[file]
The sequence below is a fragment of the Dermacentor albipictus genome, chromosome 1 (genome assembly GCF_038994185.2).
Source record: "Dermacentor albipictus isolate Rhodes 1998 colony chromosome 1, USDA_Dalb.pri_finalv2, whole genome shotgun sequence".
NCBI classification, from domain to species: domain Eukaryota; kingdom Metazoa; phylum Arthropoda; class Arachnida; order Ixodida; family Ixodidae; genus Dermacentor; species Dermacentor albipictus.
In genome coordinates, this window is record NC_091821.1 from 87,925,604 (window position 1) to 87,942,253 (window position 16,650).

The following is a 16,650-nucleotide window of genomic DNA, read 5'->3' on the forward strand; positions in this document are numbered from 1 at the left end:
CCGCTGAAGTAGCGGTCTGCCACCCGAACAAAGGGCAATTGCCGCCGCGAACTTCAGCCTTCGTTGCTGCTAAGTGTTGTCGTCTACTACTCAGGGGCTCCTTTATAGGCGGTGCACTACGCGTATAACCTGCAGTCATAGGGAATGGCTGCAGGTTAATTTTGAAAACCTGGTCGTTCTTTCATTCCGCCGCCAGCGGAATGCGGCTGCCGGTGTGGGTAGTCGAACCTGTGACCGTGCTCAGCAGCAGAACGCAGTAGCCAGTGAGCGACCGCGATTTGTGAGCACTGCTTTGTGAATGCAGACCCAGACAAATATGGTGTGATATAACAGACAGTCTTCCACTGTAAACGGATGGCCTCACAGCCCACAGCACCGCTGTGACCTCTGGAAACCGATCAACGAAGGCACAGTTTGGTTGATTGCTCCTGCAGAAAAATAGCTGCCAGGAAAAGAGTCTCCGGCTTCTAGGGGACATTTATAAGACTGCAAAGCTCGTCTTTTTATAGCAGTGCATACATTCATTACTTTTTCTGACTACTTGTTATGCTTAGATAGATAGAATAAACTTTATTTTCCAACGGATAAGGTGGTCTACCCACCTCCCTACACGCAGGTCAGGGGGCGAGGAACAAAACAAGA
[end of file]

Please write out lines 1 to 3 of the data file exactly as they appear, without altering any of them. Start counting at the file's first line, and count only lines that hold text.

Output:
The sequence below is a fragment of the Dermacentor albipictus genome, chromosome 1 (genome assembly GCF_038994185.2).
Source record: "Dermacentor albipictus isolate Rhodes 1998 colony chromosome 1, USDA_Dalb.pri_finalv2, whole genome shotgun sequence".
NCBI classification, from domain to species: domain Eukaryota; kingdom Metazoa; phylum Arthropoda; class Arachnida; order Ixodida; family Ixodidae; genus Dermacentor; species Dermacentor albipictus.